Tuesday, May 18, 2010

A Look at Different Swing Instruction - Part VII

Part I, Part II, Part III, Part IV, Part V, Part VI

In this part of the series I discuss Jimmy Ballard’s instruction.

Jimmy Ballard rose to fame in the early 80’s teaching the likes of Hal Sutton, Sandy Lyle, Curtis Strange and others. Ballard was the protégé of Sam Byrd a former professional baseball player with the New York Yankees and later on became a professional golfer and playing on the PGA Tour alongside greats like Sam Snead and Ben Hogan.

Byrd was a believer in ‘left side connection’, something he learned from his baseball playing days where teammates like Babe Ruth and Lou Gehrig would stick handkerchiefs under their lead armpit while they would take batting practice.

Byrd later worked with Ben Hogan and gave him his thoughts on the swing.

Ballard was working out of Pell City, Alabama and having great success with many tour pros…particularly Curtis Strange and Hal Sutton. Despite being in a small town in Alabama and at a small driving range, Tour pros sought him out left and right. Eventually he found himself at nicer ranges in Florida and wrote his instruction book ‘How to Perfect Your Golf Swing.’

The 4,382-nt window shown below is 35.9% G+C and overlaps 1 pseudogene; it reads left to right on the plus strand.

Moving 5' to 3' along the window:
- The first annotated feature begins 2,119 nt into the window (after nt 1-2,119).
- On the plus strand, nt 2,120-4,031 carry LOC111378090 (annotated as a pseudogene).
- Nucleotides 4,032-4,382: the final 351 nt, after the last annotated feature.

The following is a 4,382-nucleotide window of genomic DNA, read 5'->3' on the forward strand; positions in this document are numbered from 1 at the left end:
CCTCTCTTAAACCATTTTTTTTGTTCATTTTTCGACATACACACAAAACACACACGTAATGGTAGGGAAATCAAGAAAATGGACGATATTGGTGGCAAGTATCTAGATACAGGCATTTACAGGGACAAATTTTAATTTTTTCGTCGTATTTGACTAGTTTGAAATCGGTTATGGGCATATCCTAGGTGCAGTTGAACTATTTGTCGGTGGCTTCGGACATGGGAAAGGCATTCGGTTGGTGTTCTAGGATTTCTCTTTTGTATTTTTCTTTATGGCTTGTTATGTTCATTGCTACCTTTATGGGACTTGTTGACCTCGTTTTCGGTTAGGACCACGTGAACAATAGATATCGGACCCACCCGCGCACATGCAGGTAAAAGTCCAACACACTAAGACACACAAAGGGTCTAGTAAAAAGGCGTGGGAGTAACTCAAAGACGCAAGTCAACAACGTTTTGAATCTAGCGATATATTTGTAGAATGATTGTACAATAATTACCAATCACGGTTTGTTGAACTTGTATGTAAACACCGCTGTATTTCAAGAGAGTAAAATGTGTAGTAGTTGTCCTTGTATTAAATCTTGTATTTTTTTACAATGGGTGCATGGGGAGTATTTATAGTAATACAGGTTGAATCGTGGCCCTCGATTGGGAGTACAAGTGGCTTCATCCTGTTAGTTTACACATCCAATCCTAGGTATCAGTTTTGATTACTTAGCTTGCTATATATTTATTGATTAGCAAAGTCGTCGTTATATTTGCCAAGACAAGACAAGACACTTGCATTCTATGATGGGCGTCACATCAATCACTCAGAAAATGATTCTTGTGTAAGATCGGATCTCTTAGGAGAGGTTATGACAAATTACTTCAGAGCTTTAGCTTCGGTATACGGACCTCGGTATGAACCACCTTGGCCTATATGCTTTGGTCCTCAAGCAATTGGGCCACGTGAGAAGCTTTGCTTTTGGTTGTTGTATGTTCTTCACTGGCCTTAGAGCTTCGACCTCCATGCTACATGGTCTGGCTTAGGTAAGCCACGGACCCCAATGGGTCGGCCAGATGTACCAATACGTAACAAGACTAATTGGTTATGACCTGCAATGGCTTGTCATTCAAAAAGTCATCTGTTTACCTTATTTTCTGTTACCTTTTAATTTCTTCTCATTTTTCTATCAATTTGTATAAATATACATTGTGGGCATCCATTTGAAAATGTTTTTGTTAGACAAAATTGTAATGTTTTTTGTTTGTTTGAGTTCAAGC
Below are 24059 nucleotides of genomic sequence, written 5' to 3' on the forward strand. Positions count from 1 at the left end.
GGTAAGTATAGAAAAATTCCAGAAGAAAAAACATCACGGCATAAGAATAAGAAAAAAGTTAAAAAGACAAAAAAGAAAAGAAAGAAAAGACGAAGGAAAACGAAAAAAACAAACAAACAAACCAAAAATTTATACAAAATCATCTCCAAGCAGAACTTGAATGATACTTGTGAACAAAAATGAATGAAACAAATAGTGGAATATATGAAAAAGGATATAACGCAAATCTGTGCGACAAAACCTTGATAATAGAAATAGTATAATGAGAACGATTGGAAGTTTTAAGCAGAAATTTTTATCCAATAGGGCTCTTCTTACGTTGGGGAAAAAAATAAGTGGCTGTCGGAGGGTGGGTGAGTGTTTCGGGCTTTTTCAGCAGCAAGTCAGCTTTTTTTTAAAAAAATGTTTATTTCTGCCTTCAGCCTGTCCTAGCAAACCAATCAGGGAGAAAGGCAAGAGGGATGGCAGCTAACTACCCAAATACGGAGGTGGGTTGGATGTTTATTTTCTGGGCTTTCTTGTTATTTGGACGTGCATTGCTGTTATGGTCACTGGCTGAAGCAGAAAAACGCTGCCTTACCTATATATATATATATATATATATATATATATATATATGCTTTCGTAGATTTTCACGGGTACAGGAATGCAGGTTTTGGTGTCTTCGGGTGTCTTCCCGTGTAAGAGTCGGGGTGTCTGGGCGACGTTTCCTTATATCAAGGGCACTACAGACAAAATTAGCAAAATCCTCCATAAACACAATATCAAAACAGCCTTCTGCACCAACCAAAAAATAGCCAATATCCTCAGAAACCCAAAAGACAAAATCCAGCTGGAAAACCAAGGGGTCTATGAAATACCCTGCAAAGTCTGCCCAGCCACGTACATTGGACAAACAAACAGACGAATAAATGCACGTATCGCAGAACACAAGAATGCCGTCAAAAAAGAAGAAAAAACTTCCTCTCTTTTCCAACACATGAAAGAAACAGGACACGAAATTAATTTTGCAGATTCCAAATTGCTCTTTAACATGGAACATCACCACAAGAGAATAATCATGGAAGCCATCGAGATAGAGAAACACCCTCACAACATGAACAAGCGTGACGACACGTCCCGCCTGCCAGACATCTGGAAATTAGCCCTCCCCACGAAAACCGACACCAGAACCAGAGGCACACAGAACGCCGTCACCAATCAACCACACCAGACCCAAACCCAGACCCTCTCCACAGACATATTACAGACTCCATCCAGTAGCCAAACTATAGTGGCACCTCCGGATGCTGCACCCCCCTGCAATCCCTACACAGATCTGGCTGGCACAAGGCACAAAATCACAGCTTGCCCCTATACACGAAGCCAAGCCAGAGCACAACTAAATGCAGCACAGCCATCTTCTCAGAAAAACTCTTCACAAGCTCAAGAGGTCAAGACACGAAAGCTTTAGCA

Ballard had tumultuous relationships with the PGA and its instructors, particularly Jim Flick, Dr. Gary Wiren and David Leadbetter. Ballard’s teaching belief is that you use the big muscles in the body to hit the ball by incorporating and pivot that ‘hits the ball’ whereas Flick and Wiren were in the opposite direction of teaching philosophy. Ballard also doesn’t believe in a straight left arm in the backswing and wants *both* elbows pointing at the ground in the backswing.

Ballard wound up having an issue with David Leadbetter who took much of his teaching for his own work and created the ‘Swing Link’ training aid which was a direct ripoff of Ballard’s left side connection.

The Ballard swing usually features a sizeable move off the ball and the backswing is more or less a folding of the right arm and then thru left side connection the golfer will fire their right side.

PROS OF BALLARD SWING: In a recent chat Brian Manzella was asked if he had to pick a method instruction to teach he would take Jimmy Ballard’s method. I agree with this assessment because the left side connection (#4 Pressure Point) is a proven way to hit the ball well because it helps produce a pivot driven swing.

CONS OF THE BALLARD SWING: It’s not the most complete method of golf instruction and the big move off the ball is difficult to get down and can lead to problems with the low point.

PROS USING BALLARD SWING: Hal Sutton, Curtis Strange, Rocco Mediate, Sandy Lyle, Paul Azinger.


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